Tags: Grannis | investors | dive | risk

Scott Grannis to Investors: Take the Plunge

By    |   Tuesday, 21 Jan 2014 04:19 PM

Come on in, the water's fine! says Scott Grannis, the ebullient former chief economist at Western Asset Management.

Investors should avoid holding cash and start putting money into riskier assets because there is almost no chance the economy will stumble at this point, according to Grannis.

He says a Bloomberg index of financial conditions reveals that financial markets have not been this healthy for the past two decades.

In his blog, Grannis writes that hiding in cash when yields are close to zero is a “very expensive undertaking, since it means foregoing the much higher yields available on risky assets.”

Editor’s Note: 18.79% Annual Returns . . . for Life?

He also has what could be a unique take on the Federal Reserve’s monetary strategy. He claims the Fed’s extended period of ultra-easy monetary policy (which it has begun unraveling) was forced not so much by worries about a weak economy as by the fact that investors around the globe have been scaredy-cats.

“It is ironic that the Fed’s extraordinarily accommodative policy stance is still interpreted by most observers to be reflective of a deep and abiding concern over the recovery’s fragility," Grannis writes. "Instead, as I’ve argued repeatedly, the Fed has in effect been forced to adopt an extraordinarily accommodative policy stance because the world has been so risk averse.”

He says the Bloomberg data he relies on — real-time measures of market sentiment, risk aversion, liquidity, credit risk and profit expectations — add up to a “big green light for investors.”

“Things just don’t get much better,” asserts Grannis, a supply-side economics adherent.

Some investors worry that the bull market is beginning to show its age. James Pethokoukis, a blogger for the American Enterprise Institute, notes the current U.S. expansion is a “mature one” by postwar standards. Since World War II, the average expansion has lasted 63 months, while the current one is 56 months old.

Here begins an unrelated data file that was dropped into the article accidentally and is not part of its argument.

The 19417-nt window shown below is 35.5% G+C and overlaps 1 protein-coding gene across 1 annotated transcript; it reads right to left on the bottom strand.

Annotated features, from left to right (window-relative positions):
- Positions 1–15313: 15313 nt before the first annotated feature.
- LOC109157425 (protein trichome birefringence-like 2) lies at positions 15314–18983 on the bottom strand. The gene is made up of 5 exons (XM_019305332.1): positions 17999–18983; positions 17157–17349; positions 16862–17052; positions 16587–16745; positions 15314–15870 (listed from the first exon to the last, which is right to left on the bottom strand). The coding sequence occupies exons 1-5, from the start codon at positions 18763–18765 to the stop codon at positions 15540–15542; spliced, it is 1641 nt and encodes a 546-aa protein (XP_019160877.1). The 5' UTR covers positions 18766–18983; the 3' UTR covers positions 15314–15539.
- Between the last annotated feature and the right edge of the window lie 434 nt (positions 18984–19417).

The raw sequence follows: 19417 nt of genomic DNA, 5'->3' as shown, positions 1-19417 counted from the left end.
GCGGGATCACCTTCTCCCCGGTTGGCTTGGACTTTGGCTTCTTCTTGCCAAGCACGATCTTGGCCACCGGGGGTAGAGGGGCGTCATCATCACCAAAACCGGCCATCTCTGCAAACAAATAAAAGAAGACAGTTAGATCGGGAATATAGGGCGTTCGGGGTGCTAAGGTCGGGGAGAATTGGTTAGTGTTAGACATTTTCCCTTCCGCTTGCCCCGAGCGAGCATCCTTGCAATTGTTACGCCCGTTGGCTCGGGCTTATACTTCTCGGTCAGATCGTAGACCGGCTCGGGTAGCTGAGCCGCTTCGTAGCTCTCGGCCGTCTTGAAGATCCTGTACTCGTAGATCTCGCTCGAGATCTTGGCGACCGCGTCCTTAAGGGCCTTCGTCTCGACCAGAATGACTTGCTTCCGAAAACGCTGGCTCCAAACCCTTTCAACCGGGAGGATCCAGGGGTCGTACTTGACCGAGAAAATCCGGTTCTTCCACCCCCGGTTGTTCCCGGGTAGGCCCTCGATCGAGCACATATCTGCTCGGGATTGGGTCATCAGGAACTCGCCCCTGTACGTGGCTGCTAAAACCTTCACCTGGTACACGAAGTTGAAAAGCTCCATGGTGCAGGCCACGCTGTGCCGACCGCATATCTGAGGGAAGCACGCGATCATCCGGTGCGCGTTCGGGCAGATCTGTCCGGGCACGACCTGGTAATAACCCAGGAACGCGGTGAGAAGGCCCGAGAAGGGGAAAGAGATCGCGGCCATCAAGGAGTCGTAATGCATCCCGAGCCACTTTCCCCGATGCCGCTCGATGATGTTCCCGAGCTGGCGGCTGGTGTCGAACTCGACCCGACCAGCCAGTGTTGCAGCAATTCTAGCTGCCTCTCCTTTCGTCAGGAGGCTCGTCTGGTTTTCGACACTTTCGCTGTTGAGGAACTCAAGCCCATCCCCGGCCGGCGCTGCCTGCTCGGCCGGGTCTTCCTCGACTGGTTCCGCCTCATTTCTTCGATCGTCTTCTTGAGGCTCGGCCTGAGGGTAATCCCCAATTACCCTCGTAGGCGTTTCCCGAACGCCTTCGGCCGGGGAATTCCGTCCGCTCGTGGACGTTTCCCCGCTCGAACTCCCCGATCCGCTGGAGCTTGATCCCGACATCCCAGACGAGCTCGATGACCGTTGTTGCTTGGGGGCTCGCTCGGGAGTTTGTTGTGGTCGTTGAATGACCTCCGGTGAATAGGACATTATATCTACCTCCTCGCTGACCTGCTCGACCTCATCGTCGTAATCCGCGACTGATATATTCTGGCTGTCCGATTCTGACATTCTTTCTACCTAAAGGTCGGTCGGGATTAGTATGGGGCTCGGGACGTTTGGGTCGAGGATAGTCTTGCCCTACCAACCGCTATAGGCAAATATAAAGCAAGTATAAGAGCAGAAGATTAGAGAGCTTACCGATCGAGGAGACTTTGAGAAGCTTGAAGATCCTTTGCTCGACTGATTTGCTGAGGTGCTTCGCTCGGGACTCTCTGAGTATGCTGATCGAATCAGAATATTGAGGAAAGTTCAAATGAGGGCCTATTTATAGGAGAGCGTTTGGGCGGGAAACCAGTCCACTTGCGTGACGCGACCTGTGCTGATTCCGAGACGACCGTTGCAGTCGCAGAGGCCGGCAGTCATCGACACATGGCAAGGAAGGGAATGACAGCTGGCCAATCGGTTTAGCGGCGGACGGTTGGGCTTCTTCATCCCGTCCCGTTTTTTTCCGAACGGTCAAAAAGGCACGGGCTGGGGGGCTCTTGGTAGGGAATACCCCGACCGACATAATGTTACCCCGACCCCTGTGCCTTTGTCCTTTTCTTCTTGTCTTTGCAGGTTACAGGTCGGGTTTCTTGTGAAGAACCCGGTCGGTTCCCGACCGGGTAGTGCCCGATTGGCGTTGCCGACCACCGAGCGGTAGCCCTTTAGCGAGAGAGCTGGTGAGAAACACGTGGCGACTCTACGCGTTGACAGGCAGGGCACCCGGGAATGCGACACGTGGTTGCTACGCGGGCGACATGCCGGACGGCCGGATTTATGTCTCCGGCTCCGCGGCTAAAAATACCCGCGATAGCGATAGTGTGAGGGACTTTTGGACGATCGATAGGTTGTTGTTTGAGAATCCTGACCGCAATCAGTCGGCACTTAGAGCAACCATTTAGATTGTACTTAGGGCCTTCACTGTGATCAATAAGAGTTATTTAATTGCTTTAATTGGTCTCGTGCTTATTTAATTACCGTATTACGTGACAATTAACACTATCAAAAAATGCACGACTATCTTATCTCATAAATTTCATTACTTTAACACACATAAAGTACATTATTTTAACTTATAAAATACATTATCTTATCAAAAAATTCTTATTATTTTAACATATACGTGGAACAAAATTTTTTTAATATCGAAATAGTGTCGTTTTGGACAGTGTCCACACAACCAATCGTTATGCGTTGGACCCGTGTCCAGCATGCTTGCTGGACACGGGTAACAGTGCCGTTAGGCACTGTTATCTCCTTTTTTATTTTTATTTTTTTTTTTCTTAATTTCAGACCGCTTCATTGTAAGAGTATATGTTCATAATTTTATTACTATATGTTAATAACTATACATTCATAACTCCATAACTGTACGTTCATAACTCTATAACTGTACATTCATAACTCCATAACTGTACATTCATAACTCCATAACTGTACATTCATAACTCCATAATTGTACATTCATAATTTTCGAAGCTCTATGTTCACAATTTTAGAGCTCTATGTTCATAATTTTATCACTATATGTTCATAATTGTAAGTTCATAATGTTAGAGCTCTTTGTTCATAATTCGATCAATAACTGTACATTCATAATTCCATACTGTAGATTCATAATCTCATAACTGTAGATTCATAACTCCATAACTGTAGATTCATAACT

But Pethokoukis cites a Goldman Sachs conclusion that the current business cycle is only in its early to mid-range cycle because, among other reasons, there are no signs of overheating or imbalances, output and employment are growing at a moderate pace, and there is little inflation.

More recent economic history is also on the side of a continued bullish cycle, according to Pethokoukis. He says that since the 1970s, the average U.S. economic expansion actually has lasted much longer than previously, at 8 years, or 96 months.

Still, MarketWatch reports that consumers may not be feeling an overabundance of optimism.

A new survey of consumer sentiment from the University of Michigan and Thomson Reuters actually declined this month falling to a reading of 80.4 from 82.5 in December, MarketWatch says.

Editor’s Note: 18.79% Annual Returns . . . for Life?

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Investors should avoid holding cash and start putting money into riskier assets because there is almost no chance the economy will stumble at this point, according to Scott Grannis, the ebullient former chief economist at Western Asset Management.
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2014-19-21
Tuesday, 21 Jan 2014 04:19 PM
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